Friday, May 30, 2014

Worth their Weight in Gold!

An excursion to the Klondike Gold Rush National Historical Park (Museum) near the International District of Seattle was one of the fun things we did recently, when our family from the Midwest was here for a quick visit. The museum is small and housed in an old hotel; most Seattle tourists don't know anything about it. Yet it's a real gold mine of information on the influential role Seattle played in the Alaskan gold rush.

In the first snapshot you'll see the monetary value today of our granddaughters, eleven and almost thirteen, if they were gold (instead of people)--$3,380,902.40! In 1897 their value would have been $41,924.57.

But the real value of these dear young girls is portrayed in the note we found written on the white board in Hubby's office, as we were putting away the air mattresses and folding bedding after they left. Grandpa had lent the girls his office for the weekend.

Try $100,000,000.

Thursday, May 29, 2014

GiddyUp, Bike!

videoAt Mae's school it was Ride Your Bike to School week and Wear a Costume to School Day--both! Here is what she, a second grader, dreamed up for a get-up that covered all bases. You may need to watch this short video more than once to grasp the nuance of the costume. Enjoy!
If you cannot see the video, here
is a still shot that will give you
a good idea of the combo-costume.
P.S. I just learned that Mae won FIRST PRIZE for her costume!

Saturday, May 17, 2014

Singing the praises of scissors


At the risk of sounding foolish, I want to gloat over my newest time saving kitchen device—a pair of scissors that lifts apart for easy, thorough cleaning. I’ve wished for scissors like this all my cooking-life, but had no idea they could be purchased for about twelve dollars at a local kitchen store! I’ve always resisted using regular scissors for preparing food that isn’t going to be cooked, worrying that the scissors might have residual germs caught between the pivot point. No such concern with these!

I’ve just finished making Tabbouli (and now I will boast about this best-ever-tasting version of it)—the easiest preparation in memory and all because of the scissors in place of a knife. Before these dandy new scissors, I’d always chopped the fresh parsley, the fresh mint, the green onions. Today I snipped. 

Here’s my recipe—it beats just about any Tabbouli available at the deli.

Tabbouli Salad

2 cups uncooked bulgur wheat
½ c. olive oil
½ c. fresh lemon juice
1 t. salt
½ c. chopped fresh parsley
3 T. chopped fresh mint
1 bunch chopped green onions (and tops)
3-4 tomatoes, diced

Pour over the bulgur wheat whatever amount of boiling water suggested on the brand you buy. (One kind I’ve used calls for 2 cups water per 2 cups wheat; another says twice that amount of water.) Drain after 1 hour, if necessary. Add remaining ingredients and blend well. Chill at least 2 hours.

Friday, May 9, 2014

People on the Pipeline

Frequently I’m blown away by the talent and creative capabilities of family members—so much so that I occasionally have to boast. 

Today I’m providing a link to a Web page where you’ll find Denise, my Canadian daughter-in-law, acting the part of “Janice Colder, Executive of  ‘name withheld’ Corporation” in a short video she directed. Once on the site, be sure to page down to the two-minute film that succinctly and satirically demonstrates an ugly truth we’ve all experienced, regardless of what country we live in.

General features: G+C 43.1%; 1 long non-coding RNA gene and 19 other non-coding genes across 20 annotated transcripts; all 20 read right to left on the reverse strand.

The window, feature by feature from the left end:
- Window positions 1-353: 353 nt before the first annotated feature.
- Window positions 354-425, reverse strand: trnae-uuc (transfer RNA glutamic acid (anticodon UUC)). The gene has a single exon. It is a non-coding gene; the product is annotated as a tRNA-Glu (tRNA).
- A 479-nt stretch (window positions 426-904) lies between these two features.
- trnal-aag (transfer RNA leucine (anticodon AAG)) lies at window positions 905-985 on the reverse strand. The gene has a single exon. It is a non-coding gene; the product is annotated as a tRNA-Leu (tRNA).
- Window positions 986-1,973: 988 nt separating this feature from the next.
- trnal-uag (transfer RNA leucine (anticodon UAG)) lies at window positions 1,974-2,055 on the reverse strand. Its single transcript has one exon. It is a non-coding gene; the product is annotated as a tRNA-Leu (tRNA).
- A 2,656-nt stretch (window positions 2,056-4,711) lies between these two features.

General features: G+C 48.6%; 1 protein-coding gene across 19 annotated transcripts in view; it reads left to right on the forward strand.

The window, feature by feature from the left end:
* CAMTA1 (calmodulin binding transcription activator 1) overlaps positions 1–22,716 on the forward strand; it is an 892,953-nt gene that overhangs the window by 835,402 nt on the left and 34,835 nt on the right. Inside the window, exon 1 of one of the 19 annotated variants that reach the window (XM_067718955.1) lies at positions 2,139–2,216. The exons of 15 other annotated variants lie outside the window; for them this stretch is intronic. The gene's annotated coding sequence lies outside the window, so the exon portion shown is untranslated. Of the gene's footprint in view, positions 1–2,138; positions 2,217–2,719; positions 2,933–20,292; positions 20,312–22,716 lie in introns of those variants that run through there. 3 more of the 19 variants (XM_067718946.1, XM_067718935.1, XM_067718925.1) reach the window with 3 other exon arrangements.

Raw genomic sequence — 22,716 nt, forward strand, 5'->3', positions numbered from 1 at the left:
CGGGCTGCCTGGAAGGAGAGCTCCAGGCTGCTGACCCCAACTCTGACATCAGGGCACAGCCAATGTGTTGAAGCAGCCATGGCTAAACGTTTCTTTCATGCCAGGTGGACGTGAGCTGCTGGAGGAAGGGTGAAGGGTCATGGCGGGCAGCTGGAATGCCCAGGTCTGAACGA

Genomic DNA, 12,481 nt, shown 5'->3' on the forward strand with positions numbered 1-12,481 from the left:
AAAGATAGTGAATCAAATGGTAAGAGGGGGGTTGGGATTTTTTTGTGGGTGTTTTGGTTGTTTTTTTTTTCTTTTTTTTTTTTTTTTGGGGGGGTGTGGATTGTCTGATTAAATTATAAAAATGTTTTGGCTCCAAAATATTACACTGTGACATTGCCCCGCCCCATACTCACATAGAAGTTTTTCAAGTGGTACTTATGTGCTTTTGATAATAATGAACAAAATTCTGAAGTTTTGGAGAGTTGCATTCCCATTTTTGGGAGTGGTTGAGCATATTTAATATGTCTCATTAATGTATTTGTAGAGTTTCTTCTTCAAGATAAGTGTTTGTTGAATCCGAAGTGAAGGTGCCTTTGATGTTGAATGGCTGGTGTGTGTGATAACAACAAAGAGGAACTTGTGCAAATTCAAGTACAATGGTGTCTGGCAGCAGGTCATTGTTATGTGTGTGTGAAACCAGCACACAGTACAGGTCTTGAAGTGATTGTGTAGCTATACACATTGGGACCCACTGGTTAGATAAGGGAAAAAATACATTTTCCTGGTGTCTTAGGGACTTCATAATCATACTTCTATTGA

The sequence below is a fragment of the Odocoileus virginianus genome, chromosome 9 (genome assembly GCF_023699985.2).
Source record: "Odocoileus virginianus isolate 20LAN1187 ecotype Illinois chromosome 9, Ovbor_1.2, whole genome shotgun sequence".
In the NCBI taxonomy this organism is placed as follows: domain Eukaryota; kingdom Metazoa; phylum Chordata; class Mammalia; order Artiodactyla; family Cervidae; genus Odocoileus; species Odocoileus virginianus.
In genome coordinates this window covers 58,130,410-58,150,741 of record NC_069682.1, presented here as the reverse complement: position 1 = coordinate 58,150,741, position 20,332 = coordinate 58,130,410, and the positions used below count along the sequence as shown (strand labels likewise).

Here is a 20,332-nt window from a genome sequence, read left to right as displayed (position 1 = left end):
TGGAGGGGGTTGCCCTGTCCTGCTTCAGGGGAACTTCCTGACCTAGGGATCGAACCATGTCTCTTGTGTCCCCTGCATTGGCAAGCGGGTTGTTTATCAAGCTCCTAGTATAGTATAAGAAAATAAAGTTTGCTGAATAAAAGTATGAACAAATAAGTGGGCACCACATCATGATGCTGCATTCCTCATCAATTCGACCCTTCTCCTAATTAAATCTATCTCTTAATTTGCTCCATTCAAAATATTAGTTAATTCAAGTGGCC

Below is Denise’s comment on the link when she sent it to me: 
Here's a link to a spoof video we produced to launch a contest we're hosting to increase public discussion regarding the Northern Gateway pipeline.  The website shows the video and information regarding the contest.     

I would not call it a spoof—I’d call it a profound commentary on one way that large, well-funded entities get what they want.  I would also call this video exceptionally well done. Click here (and page down to the video) to see the film: 

Tuesday, May 6, 2014

Urban Splendor

As I came out of my bank the other day, I couldn’t help gasping at the stunning display of wisteria. Planted along a fence delineating the boundary of a strip mall, these bushes that I’d never noticed before were in full bloom. Thank you, whoever you are—or were—for taking the time to nurture these plants that would provide so much unexpected delight to a bank customer on the lookout only for cars traversing this alley-like driveway.

Friday, May 2, 2014

Seattle hosts Salon

Like Paris in centuries past, Seattle is hosting an art salon for international painters this weekend. Before today I didn't even know there was such a thing as an organization of decorative painters.
Hubby and I made a trip downtown this afternoon to look over the shoulders of artists after reading this story in the Seattle Times. Watching painters create faux marble, wood-inlay patterns, tiles, trompe l'oeil and other imaginative creations was a real education. Usually, when I watch an artist in the act of creating in a museum gallery or Plein Air, I have to sneak a peak (pretending to be interested in the work of art being copied or the landscape) because being watched renders many painters unable to continue. These seventy artists from many countries were encouraging their watchers to ask questions. We saw some amazing work up close and personal, watching the application of paint with fat brushes, rags, and skinny little brushes.

To make the afternoon even more fun for us, the event took place in the recently restored Union Station, a huge, light, and usually empty hundred-year-old former train station in what's now known as the stadium district. It's a beautiful space and one we haven't seen since its makeover.

In case you want your old card table to look like it's made of rarest mahogany, it's a sure thing that one of these talented people could make it happen. The salon continues through Sunday.